Wednesday, May 29, 2013

Growth of the Church in Brazil

Brazil Growth Comparisons

The seeds from which the Church of Jesus Christ of Latter-day Saints in Brazil grew sprouted in Germany, not Brazil and the first missionaries arrived from Salt Lake City via Buenos Aires to teach a minority immigrant group in a language foreign to Brazil.  The German migration to Argentina and Brazil following WWI included LDS families.  In 1923 Wilhelm Friedrich and Emile Hoppe arrived in Buenos Aires and as members began preaching the gospel.  They reported their success and concerns to the First Presidency by letter and asked for missionaries because brother Friedrich, the only Priesthood holder, was a Deacon and did not have the authority to baptize his daughter or the investigators they had found.  (Historical information from “Unto Every Nation: Gospel Light Reaches Every Land “ by Cannon and Cowan.)

The First Presidency dispatched Elder Melvin J. Ballard of the Council of the Twelve and his two companions, Elder Rulon S. Wells who spoke German and Rey L. Pratt who spoke Spanish to Argentina; Ballard’s companions were both members of the Seventy.  They were met by the Friedrich and Hoppe families and then taken to a meeting with fifty in attendance.  Less than a week later, six Germans were baptized and two weeks later, on Christmas morning, Elder Ballard offered a prayer dedicating South America for the proclamation of the gospel “to unlock the door for the preaching of the gospel to all the peoples of the South American nations.”

In the same year that the Friedrich and Hoppe families arrived in Buenos Aires to proclaim the gospel, Roberto Lippelt immigrated to Ipomeia, Brazil with his family to escape it.  His wife, Augusta, and their children had joined the Church in Germany and his resentment toward the Church grew as their testimonies strengthened.  The Church and its missionaries were not in Brazil.  Once settled, August wrote the Church seeking reading material.  The request was forwarded to Reinhold Stoof, the South American Mission president in Buenos Aires, who delivered the requested material directly to Sister Lippelt in December 1927.  You can run but you can’t hide.  Roberto Lippelt joined the Church.  President Stoof sent missionaries to Brazil in 1928.  In 1935, when Stoof was released as Mission President, Brazil became the second South American mission.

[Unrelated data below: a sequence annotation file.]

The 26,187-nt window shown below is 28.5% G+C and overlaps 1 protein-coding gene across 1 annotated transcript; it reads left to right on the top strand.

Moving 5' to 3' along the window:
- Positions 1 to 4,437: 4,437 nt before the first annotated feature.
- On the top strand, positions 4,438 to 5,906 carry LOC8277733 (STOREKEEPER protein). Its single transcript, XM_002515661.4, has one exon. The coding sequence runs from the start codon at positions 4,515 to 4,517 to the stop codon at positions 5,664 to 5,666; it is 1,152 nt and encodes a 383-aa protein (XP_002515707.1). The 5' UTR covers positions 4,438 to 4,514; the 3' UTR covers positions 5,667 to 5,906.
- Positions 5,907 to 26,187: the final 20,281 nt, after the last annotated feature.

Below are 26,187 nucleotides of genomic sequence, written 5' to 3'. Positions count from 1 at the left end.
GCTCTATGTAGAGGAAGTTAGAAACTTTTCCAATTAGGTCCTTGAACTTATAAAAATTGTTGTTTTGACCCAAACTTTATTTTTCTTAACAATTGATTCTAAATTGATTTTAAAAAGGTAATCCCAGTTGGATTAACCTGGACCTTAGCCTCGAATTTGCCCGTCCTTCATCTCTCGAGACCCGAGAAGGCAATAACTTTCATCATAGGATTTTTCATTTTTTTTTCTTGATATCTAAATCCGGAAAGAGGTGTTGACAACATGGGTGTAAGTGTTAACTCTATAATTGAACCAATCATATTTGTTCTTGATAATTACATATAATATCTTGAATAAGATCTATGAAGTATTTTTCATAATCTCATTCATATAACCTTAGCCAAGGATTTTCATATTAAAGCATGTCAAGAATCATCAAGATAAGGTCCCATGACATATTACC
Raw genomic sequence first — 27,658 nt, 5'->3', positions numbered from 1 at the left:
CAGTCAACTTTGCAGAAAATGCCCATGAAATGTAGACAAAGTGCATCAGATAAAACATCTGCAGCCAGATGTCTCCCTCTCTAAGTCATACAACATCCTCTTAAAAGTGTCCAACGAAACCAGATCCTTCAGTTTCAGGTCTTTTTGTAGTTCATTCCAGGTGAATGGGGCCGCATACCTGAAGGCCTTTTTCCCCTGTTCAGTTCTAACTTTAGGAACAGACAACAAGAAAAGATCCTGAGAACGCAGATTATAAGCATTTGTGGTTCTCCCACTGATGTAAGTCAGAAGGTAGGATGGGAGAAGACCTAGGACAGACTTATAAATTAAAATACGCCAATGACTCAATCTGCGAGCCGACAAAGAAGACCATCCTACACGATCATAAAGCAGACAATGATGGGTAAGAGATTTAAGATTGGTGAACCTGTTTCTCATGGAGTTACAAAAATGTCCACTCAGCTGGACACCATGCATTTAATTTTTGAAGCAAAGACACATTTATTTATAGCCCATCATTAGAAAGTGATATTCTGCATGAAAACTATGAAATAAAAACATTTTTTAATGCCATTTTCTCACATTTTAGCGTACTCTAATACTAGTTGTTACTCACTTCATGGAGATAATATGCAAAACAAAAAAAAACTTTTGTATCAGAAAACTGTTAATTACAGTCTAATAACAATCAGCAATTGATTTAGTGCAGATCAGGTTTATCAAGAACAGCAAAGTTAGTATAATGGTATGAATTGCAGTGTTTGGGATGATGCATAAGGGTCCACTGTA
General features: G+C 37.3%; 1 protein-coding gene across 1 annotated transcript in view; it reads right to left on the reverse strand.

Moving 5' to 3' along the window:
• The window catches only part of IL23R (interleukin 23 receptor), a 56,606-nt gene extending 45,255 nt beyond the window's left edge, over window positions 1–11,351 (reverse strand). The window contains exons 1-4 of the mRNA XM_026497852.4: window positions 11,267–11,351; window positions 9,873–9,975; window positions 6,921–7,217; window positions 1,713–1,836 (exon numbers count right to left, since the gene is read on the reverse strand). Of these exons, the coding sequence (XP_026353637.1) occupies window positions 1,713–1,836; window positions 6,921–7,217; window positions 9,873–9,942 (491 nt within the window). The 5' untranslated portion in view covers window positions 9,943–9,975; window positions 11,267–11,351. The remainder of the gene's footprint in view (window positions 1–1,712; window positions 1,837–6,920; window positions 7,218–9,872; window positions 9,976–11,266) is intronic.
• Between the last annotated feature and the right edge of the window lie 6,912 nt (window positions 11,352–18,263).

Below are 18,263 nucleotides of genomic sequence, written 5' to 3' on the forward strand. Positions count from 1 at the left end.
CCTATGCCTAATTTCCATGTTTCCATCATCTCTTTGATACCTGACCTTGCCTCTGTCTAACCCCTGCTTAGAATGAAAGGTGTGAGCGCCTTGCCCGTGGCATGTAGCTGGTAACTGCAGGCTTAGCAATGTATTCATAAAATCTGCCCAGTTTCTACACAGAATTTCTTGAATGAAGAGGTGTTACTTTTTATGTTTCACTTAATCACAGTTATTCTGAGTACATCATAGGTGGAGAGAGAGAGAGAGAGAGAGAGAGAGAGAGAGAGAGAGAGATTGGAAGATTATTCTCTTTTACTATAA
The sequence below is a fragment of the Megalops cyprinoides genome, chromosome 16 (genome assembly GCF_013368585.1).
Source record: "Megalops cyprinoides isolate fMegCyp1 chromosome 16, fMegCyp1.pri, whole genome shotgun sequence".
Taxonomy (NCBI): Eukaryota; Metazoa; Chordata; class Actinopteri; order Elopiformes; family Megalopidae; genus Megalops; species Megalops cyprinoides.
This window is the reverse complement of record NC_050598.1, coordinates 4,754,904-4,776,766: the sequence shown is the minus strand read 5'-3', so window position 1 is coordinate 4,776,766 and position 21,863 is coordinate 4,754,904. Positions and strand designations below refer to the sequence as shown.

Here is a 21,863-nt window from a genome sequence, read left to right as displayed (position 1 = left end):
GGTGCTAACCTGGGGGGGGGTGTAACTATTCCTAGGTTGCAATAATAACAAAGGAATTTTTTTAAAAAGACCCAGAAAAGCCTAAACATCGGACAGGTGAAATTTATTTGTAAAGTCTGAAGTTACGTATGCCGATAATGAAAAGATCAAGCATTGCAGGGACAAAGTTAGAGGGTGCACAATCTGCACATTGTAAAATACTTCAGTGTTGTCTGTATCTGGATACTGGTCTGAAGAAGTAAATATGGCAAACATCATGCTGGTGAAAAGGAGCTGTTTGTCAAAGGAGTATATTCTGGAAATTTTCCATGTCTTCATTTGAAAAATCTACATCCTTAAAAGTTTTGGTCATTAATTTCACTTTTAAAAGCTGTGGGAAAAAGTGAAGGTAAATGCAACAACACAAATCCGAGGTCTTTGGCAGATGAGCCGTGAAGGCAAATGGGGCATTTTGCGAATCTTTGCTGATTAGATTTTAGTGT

German was not to remain the primary language in Argentina or Brazil.  The Argentina Mission had switched to Spanish prior to 1938.  Rising nationalism in Brazil in response to the attempt by some German immigrants to import Nazism brought a series of law requiring all materials printed in a foreign language to include a Portuguese translation.  German members and consequently missionaries conducted meetings in Portuguese rather than German.  The change in language was a natural event given the desire to preach the gospel to all peoples in Brazil and resulted in a more rapid expansion of the Church.

The graph, “Growth in Brazil Compared to Utah and USA” compares the growth of the Church in Brazil to the Church in Utah and the United States using indexes that begin at 100 the year that a stake was first created.  I used stakes rather than members because I had that data and not the other.  I suspect that they would tell much the same story.  The Church has grown much faster in Brazil than in the United States.

The first permanent stake was formed in Utah in 1847, seventeen years after the Church was organized.  As of yearend 2012, there were 560 stakes in Utah and 1,491 stakes in the United States.  The first stake in Brazil was organized in 1966, thirty-eight years after the first missionaries arrived.  As of yearend, there were 246 stakes in Brazil.

1 comment:

  1. Great post.Just a quick note it is important that Portuguese translation being accurate and efficient can indeed not be overstated. Especially in the ever faster moving world of globalized business, successful information and technology transfer within multinational businesses can make the difference between win or lose.